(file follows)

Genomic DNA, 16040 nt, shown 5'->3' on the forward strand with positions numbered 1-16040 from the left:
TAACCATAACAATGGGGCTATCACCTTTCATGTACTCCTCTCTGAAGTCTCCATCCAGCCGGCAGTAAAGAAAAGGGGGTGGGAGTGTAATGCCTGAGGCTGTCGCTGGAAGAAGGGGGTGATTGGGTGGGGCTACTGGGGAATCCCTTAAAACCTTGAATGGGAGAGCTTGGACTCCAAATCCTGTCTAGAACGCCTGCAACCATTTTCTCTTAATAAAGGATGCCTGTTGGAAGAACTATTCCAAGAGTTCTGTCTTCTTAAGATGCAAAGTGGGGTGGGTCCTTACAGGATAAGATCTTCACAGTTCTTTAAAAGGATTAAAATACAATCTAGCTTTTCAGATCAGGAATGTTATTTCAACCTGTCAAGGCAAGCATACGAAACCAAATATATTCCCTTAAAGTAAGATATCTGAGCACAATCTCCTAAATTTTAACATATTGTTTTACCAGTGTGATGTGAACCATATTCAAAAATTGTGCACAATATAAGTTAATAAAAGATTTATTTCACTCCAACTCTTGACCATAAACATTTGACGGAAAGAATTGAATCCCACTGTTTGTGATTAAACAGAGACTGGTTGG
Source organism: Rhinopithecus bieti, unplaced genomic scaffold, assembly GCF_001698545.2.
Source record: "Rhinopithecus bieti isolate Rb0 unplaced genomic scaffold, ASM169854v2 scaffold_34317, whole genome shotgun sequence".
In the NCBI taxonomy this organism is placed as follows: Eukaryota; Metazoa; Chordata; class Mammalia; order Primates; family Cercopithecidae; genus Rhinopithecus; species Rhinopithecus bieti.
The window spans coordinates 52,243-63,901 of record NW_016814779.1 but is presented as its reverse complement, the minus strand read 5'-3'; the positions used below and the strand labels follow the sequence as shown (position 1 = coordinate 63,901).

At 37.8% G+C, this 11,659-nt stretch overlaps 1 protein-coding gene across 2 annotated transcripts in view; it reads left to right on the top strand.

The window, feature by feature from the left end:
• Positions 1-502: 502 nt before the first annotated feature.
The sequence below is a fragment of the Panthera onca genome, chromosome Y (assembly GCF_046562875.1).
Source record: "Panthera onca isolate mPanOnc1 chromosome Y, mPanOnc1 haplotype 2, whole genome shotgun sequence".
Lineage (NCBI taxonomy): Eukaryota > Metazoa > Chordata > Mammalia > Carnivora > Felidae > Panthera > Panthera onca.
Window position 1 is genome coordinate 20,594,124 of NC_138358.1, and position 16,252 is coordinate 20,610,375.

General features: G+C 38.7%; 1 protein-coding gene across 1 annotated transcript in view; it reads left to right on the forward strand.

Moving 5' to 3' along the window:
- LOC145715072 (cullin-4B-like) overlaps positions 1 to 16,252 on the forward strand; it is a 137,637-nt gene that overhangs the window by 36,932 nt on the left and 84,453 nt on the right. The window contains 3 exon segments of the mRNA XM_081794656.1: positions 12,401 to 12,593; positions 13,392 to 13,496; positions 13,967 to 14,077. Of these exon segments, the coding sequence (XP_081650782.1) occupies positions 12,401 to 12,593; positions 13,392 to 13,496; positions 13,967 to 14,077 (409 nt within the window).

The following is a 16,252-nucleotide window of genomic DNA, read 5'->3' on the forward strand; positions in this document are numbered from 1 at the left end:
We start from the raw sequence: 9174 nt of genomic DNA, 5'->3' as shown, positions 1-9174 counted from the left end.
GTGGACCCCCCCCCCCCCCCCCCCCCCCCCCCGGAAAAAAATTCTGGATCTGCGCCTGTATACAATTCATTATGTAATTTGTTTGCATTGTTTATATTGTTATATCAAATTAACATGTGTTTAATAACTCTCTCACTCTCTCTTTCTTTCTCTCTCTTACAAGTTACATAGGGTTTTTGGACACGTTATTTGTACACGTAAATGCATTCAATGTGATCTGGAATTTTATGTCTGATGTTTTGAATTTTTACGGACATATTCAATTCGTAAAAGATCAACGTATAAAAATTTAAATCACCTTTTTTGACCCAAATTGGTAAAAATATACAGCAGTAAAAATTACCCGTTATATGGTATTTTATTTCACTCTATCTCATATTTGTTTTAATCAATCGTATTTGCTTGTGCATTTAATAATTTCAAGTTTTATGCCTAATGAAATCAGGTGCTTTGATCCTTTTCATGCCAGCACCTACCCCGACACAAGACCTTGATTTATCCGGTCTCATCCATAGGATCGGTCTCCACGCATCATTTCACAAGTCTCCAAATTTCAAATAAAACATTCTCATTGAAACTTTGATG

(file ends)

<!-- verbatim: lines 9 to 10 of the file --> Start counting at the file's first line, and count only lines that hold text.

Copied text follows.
• Positions 1-502: 502 nt before the first annotated feature.
The sequence below is a fragment of the Panthera onca genome, chromosome Y (assembly GCF_046562875.1).